CyPhy Works' New Drone Fits in Your Pocket, Flies for Two Hours

A thin tether provides enough constant power and communications to this pocket-sized surveillance drone

3 min read
CyPhy Works' New Drone Fits in Your Pocket, Flies for Two Hours
Image: CyPhy Works

Anybody who’s ever flown a rotary wing drone will look at the stats of CyPhy Works’ new Pocket Flyer drone and be amazed. It fits in your pocket and weighs a mere 80 grams. It’ll fly continuously for two hours or more, sending back high quality HD video the entire time. What’s the catch? There isn’t one, except for the clever thing that grants all of CyPhy’s UAVs their special powers: a microfilament tether that unspools the drone and keeps it constantly connected to communications and power.

CyPhy Works had the brilliant idea of bringing a thing back to robots that has (or had) a reputation of being somewhat of a crutch: a tether. Ideally, your robots would be efficient enough to be able to run on batteries, completely independently. And for ground robots, that’s usually not too hard to do, since they’re not fighting gravity all the time. With flying robots, though, endurance is a serious problem. Anything that can run on batteries (and hover) is probably only going to be aloft for 10 or perhaps 20 minutes at best.

As CyPhy Works founder and CEO Helen Greiner told IEEE Spectrum, “That’s about enough time to go into a building and find a person, and then ‘Oh, our robot went dead.’ ” The microfilament, in contrast, provides a constant source of power to your robot, so you can fly any drone that uses the system until your base station (which doesn’t have to move) runs out of power. If you’re plugged into the grid, these robots could stay aloft for days.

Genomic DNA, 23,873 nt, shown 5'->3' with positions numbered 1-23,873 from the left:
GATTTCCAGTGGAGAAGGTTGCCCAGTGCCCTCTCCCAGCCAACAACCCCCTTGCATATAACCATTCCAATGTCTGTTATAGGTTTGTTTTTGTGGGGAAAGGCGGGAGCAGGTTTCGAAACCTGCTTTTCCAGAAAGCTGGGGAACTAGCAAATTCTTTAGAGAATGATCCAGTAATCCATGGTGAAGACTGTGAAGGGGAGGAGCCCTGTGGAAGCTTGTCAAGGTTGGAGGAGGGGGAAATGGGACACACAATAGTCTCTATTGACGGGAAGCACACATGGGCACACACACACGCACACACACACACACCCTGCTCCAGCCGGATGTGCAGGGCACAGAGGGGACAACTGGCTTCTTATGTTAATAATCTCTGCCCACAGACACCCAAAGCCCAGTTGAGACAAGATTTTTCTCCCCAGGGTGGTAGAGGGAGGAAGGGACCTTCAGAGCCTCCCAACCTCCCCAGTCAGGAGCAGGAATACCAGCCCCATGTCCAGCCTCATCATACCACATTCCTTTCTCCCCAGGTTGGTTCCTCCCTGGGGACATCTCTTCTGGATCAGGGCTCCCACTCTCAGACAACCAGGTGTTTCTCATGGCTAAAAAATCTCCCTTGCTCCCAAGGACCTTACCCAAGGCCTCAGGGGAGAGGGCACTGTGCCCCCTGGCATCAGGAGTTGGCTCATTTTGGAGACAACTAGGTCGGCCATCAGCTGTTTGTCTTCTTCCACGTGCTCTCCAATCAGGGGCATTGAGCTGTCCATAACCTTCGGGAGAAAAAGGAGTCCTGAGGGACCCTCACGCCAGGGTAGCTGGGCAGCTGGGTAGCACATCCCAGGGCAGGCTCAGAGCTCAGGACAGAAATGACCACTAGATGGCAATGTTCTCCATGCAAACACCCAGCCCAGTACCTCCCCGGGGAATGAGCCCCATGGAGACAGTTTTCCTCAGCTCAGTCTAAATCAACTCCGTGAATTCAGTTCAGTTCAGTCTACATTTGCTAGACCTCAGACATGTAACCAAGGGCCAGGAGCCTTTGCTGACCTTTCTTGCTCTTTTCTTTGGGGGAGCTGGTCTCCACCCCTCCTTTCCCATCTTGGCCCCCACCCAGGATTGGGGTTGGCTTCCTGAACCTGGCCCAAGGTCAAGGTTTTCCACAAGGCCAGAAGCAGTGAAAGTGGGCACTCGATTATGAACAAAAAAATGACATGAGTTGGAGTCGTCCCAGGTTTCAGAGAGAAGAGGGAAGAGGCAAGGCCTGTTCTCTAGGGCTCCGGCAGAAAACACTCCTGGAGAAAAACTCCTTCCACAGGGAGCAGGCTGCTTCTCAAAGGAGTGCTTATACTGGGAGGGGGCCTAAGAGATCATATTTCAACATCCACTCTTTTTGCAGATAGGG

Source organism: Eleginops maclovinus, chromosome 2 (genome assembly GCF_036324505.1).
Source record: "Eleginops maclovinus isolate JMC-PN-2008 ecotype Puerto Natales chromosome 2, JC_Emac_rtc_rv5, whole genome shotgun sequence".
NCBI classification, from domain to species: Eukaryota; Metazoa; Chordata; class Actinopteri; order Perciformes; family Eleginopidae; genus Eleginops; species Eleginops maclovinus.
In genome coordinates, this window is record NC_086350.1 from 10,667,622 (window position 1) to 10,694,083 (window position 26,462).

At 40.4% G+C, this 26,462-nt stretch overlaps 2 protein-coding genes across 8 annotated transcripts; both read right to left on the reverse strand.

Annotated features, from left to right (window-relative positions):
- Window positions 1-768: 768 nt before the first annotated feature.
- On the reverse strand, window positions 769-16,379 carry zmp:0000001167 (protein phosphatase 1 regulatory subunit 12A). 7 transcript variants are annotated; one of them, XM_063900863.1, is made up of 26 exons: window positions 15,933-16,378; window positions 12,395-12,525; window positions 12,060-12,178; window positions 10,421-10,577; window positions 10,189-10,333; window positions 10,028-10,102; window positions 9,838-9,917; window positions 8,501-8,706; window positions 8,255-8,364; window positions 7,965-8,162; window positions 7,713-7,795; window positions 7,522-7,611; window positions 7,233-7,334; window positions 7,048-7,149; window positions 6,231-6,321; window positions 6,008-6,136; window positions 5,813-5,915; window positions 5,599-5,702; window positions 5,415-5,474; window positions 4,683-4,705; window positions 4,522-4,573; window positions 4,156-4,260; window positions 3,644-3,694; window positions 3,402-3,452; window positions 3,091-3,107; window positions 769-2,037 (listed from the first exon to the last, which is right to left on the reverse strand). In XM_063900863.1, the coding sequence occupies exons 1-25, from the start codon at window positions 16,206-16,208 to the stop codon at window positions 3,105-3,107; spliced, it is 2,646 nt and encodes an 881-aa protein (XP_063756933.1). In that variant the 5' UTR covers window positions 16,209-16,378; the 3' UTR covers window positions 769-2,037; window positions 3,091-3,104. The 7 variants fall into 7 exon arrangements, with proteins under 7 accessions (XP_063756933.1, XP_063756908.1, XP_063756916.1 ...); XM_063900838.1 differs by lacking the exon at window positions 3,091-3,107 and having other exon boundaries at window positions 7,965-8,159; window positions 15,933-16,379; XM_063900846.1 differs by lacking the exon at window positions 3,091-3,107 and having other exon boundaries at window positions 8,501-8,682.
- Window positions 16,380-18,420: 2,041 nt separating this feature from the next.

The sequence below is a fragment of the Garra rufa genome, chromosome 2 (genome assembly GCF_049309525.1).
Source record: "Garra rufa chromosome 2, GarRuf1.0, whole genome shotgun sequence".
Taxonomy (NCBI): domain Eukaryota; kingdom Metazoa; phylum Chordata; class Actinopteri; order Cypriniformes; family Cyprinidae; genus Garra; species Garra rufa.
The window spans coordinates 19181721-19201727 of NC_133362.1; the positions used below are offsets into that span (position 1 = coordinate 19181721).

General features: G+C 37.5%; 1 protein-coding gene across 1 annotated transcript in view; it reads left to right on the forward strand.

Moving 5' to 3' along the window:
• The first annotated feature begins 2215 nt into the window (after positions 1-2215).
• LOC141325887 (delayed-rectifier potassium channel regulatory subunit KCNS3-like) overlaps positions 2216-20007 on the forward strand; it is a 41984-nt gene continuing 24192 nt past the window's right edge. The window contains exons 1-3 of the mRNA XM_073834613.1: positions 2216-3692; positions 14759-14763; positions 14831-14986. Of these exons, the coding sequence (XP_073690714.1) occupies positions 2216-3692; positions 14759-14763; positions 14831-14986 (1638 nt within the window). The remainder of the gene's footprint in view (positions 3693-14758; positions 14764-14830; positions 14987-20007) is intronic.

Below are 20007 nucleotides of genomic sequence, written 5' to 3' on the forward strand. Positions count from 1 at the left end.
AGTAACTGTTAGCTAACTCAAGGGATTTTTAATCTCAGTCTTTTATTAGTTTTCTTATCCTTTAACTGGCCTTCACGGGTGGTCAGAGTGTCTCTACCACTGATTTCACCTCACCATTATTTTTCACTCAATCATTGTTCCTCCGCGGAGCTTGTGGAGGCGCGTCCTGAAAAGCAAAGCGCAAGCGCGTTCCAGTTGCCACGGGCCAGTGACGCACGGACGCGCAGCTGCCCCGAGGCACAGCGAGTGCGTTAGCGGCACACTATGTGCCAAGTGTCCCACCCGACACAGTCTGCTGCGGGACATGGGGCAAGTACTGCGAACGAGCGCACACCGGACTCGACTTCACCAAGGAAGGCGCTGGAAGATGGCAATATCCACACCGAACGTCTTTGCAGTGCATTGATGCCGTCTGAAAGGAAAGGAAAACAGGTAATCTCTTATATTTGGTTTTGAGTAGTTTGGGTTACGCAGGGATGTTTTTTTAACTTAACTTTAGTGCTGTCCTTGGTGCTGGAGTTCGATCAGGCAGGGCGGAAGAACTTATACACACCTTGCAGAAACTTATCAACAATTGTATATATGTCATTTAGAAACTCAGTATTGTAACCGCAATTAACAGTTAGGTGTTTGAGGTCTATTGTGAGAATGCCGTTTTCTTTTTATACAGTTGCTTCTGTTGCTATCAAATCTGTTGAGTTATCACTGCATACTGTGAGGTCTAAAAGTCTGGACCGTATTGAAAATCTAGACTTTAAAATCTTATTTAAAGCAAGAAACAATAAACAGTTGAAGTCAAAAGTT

Power may be the primary reason why the Pocket Flyer uses a microfilament thether, but there are a bunch of other reasons why it’s a good idea. You get high definition video with no lag. You can put a lot of obstacles between you and your drone without having to worry about losing communications. And, you’re protected from malicious people trying to mess with your drone, as Greiner explains:

“If you see these wireless systems, you can look at the signal, and potentially take control of the vehicle. If you’re not that technologically sophisticated, you can actually just put noise into the environment and jam the signals, and the drone will lose control. The microfilament is impervious to that.”

The reason that a microfilament works at all in applications like these is that it unspools from the robot, and not from the base station. The robot carries a spool of 250 feet (76 meters) of wire onboard, and feeds it out as it moves forward. This way, there’s never any tension on the wire, and it can snag on stuff without affecting the performance of the robot. 

Here’s a video of a prototype of the Pocket Flyer in action: if you look closely, you can barely see the microfilament tether unspooling:

Why was it necessary for CyPhy Works to come out with a brand new drone that’s so tiny? For soldiers in the field, Greiner says, it’s all about making sure that they’re able to have a drone with them: